by Frank Scaturro of the Grant Monument Association
Grant as General-in-Chief After
the Civil War, 1865-1869
A. Reconstruction Period
1. Andrew Johnson became president upon Lincoln's assassination and faced
the issue of restoring the nation.
A central question involved the status of former
slaves. Johnson's opposition to civil rights measures to advance the rights of former
slaves led to a major conflict with Radical Republicans in Congress who
favored full political equaltiy regardless of race.
2. Grant was commissioned the first full (four-star) general in American
history on July 25, 1866.
3. Conflict with Radicals in Congress led to passage of the Tenure of
Office Act, which required Seante approval for the removal of a cabinet
Convinced that the act, which clearly
undermined his authority, was unconstitutional, Johnson defied the law by
removing Secretary of War Edwin M. Stanton without Senate approval.
Johnson appointed Grant Secretary of War ad
interim on August 12th, 1867.
Troubled by Johnson's attempts to create the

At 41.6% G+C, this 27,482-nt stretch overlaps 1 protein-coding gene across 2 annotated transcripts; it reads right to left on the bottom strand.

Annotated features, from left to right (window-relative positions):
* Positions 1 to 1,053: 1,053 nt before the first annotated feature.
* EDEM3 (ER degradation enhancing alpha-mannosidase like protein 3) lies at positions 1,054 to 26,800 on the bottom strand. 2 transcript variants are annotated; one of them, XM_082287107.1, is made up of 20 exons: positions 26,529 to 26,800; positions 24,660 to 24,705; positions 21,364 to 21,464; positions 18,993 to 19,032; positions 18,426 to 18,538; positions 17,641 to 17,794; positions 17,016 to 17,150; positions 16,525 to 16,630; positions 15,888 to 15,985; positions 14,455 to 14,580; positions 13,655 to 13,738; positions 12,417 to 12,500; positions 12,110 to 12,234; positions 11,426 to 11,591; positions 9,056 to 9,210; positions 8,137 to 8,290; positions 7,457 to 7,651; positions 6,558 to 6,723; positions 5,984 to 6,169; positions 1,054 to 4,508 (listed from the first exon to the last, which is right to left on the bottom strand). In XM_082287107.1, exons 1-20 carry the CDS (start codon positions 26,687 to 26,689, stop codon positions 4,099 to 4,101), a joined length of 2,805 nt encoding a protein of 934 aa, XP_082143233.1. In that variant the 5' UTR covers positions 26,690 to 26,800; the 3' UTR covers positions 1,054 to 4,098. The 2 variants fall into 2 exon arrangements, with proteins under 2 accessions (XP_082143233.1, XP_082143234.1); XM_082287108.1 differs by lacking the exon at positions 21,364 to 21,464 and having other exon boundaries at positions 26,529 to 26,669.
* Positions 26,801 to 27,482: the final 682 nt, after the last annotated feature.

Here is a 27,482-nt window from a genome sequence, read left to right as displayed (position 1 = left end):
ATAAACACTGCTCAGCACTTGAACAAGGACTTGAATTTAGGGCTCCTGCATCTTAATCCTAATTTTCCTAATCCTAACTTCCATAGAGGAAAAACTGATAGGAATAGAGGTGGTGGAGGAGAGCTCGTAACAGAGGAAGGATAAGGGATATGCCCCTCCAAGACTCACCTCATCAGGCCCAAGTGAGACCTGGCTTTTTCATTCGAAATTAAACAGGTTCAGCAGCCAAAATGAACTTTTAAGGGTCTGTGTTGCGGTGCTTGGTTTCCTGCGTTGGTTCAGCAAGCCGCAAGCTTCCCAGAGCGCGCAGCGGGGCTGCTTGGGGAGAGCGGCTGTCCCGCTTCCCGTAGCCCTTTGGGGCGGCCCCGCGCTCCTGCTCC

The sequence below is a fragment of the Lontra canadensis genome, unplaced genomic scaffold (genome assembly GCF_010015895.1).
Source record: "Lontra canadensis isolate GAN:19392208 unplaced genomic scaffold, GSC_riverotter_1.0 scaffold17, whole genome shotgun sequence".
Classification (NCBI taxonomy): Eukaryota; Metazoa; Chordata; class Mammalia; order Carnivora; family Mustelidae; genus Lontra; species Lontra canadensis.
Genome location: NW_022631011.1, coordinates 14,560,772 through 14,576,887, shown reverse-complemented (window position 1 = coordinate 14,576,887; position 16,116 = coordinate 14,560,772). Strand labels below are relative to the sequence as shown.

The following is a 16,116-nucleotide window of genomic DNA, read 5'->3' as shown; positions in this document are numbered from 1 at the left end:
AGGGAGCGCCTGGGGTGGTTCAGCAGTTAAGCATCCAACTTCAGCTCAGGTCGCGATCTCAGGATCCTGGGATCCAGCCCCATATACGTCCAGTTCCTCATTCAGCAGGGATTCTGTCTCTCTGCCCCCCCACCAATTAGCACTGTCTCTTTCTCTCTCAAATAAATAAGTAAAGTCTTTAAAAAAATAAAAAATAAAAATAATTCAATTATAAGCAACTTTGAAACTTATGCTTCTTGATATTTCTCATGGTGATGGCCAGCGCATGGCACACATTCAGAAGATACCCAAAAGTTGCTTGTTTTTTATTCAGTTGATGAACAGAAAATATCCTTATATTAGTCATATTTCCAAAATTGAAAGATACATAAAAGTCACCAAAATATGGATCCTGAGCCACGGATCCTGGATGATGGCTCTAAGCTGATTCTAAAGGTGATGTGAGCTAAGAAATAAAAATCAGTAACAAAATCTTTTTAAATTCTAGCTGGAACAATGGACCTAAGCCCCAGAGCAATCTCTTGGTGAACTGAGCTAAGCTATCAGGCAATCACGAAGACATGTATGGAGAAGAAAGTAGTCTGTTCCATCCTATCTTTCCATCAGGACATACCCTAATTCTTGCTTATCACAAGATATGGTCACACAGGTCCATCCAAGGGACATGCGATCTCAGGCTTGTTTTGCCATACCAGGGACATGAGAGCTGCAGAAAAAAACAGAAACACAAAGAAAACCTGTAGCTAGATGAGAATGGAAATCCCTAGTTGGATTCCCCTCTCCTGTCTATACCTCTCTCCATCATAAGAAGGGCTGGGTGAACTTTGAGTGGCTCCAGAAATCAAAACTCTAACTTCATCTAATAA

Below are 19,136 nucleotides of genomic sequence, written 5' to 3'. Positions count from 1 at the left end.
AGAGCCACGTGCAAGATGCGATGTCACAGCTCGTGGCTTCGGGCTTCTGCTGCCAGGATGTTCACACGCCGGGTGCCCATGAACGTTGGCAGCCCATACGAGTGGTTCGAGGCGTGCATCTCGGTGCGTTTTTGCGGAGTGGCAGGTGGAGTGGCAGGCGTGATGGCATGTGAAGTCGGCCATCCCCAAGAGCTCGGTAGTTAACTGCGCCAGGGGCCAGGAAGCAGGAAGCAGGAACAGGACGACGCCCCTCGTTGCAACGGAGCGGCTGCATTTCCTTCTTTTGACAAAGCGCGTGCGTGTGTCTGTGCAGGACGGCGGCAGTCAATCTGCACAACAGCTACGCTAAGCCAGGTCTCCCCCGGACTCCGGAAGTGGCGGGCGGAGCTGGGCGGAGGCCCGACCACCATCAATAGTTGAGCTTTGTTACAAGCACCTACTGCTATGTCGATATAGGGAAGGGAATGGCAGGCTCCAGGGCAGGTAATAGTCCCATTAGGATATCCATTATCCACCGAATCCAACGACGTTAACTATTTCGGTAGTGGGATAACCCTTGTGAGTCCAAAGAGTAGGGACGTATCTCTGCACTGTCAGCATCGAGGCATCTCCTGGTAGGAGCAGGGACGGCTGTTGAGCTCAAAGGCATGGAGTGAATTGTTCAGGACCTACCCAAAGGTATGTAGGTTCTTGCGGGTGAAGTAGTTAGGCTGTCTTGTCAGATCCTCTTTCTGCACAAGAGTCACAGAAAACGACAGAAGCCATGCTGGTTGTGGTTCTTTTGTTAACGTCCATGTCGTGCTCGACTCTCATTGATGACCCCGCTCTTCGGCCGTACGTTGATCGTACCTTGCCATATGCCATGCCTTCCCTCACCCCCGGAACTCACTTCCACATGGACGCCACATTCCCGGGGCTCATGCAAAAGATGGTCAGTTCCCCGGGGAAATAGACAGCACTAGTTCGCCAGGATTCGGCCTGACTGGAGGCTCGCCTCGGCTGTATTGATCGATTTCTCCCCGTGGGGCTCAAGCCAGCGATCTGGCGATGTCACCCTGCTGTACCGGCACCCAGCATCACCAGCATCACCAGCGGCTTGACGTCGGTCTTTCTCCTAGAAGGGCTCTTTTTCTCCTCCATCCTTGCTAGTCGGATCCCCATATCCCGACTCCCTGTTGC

impression that he supported his action, Grant served until 1868, but
declined to become a part of Johnson's further plans that year.
Johnson was impeached, escaping removal by one
B. Nomination of Grant and His Election, 1868.
1. Grant was nominated as the Republican candidate for president on May
He was clearly the most popular figure in the
Although he had an aversion to politics, Grant
became concerned that Johnson's Reconstruction policies were detrimental
to the country and came to support the Radical platform
He declared "Let us have peace,"
of acceptance upon his nomination for the presidency. This phrase was
later inscribed on his tomb.
2. He was elected to his first term as president, defeating Governor
Horatio Seymour of New York, on November 3, 1868.